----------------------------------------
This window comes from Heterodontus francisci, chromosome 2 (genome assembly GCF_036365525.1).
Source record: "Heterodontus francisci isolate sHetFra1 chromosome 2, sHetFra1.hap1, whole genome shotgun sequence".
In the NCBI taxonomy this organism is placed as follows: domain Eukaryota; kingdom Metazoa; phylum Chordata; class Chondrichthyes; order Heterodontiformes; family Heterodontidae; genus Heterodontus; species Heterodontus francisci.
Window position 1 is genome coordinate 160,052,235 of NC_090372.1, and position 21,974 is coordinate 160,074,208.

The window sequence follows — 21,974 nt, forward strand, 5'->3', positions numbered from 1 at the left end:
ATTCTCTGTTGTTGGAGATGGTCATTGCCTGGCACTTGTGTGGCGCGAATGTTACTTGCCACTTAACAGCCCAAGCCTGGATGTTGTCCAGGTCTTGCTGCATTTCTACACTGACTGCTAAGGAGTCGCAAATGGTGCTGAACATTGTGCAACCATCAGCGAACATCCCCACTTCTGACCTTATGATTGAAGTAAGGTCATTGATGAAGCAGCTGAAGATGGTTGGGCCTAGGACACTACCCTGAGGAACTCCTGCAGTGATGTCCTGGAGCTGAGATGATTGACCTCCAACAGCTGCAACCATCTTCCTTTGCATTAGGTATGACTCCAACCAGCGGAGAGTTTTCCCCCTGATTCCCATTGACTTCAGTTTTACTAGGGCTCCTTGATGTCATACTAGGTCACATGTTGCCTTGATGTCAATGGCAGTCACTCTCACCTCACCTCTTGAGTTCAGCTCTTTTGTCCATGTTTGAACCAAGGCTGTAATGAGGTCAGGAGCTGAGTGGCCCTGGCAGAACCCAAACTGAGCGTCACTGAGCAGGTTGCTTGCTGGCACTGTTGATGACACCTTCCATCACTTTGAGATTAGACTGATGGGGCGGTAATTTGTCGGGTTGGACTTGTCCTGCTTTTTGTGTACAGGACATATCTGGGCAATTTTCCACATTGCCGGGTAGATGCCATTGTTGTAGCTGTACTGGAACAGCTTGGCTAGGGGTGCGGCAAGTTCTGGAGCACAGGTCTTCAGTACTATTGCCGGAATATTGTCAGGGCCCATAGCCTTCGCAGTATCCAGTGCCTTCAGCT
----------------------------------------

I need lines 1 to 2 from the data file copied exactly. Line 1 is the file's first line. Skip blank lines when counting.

This window comes from Heterodontus francisci, chromosome 2 (genome assembly GCF_036365525.1).
Source record: "Heterodontus francisci isolate sHetFra1 chromosome 2, sHetFra1.hap1, whole genome shotgun sequence".